120 research outputs found

    Structured Training for Neural Network Transition-Based Parsing

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    We present structured perceptron training for neural network transition-based dependency parsing. We learn the neural network representation using a gold corpus augmented by a large number of automatically parsed sentences. Given this fixed network representation, we learn a final layer using the structured perceptron with beam-search decoding. On the Penn Treebank, our parser reaches 94.26% unlabeled and 92.41% labeled attachment accuracy, which to our knowledge is the best accuracy on Stanford Dependencies to date. We also provide in-depth ablative analysis to determine which aspects of our model provide the largest gains in accuracy

    Coreference Resolution through a seq2seq Transition-Based System

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    Most recent coreference resolution systems use search algorithms over possible spans to identify mentions and resolve coreference. We instead present a coreference resolution system that uses a text-to-text (seq2seq) paradigm to predict mentions and links jointly. We implement the coreference system as a transition system and use multilingual T5 as an underlying language model. We obtain state-of-the-art accuracy on the CoNLL-2012 datasets with 83.3 F1-score for English (a 2.3 higher F1-score than previous work (Dobrovolskii, 2021)) using only CoNLL data for training, 68.5 F1-score for Arabic (+4.1 higher than previous work) and 74.3 F1-score for Chinese (+5.3). In addition we use the SemEval-2010 data sets for experiments in the zero-shot setting, a few-shot setting, and supervised setting using all available training data. We get substantially higher zero-shot F1-scores for 3 out of 4 languages than previous approaches and significantly exceed previous supervised state-of-the-art results for all five tested languages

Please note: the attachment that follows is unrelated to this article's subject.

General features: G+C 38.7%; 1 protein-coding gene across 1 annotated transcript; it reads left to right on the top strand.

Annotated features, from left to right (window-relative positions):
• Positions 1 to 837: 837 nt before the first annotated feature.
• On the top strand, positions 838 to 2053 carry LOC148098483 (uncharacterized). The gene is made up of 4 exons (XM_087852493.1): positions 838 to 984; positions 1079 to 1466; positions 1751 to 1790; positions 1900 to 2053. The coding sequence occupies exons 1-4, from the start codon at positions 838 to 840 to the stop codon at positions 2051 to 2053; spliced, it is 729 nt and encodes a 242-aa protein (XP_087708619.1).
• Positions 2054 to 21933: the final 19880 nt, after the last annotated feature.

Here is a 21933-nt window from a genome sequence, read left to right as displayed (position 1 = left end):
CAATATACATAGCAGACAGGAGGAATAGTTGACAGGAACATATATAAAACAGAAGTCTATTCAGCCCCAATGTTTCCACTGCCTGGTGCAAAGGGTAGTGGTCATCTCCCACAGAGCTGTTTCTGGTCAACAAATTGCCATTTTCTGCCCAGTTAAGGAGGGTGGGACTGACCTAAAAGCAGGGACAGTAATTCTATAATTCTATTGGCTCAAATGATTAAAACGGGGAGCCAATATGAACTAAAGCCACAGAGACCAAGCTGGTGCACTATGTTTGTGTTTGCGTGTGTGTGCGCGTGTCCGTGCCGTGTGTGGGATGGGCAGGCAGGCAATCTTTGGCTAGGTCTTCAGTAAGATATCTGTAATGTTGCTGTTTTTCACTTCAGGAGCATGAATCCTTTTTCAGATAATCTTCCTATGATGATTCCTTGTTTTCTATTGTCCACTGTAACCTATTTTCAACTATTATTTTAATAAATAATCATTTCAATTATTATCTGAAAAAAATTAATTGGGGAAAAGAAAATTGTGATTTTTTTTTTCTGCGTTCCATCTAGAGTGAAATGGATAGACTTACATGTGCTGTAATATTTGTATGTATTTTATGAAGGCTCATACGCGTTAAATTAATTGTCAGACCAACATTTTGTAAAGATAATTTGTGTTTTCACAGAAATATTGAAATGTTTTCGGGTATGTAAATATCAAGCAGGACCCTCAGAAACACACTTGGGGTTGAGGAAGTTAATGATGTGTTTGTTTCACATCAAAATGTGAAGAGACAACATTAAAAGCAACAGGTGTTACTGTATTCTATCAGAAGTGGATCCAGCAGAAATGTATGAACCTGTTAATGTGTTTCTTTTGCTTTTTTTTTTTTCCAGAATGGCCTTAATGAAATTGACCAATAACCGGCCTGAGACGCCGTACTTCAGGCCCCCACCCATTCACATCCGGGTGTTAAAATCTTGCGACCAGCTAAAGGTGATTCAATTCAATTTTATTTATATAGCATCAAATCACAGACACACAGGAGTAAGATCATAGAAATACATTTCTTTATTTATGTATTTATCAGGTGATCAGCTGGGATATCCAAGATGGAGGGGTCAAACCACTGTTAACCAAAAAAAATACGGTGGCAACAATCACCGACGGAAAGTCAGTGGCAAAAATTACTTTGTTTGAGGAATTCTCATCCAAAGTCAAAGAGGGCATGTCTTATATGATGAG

Conciseness: An Overlooked Language Task

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    We report on novel investigations into training models that make sentences concise. We define the task and show that it is different from related tasks such as summarization and simplification. For evaluation, we release two test sets, consisting of 2000 sentences each, that were annotated by two and five human annotators, respectively. We demonstrate that conciseness is a difficult task for which zero-shot setups with large neural language models often do not perform well. Given the limitations of these approaches, we propose a synthetic data generation method based on round-trip translations. Using this data to either train Transformers from scratch or fine-tune T5 models yields our strongest baselines that can be further improved by fine-tuning on an artificial conciseness dataset that we derived from multi-annotator machine translation test sets.Comment: EMNLP 2022 Workshop on Text Simplification, Accessibility, and Readability (TSAR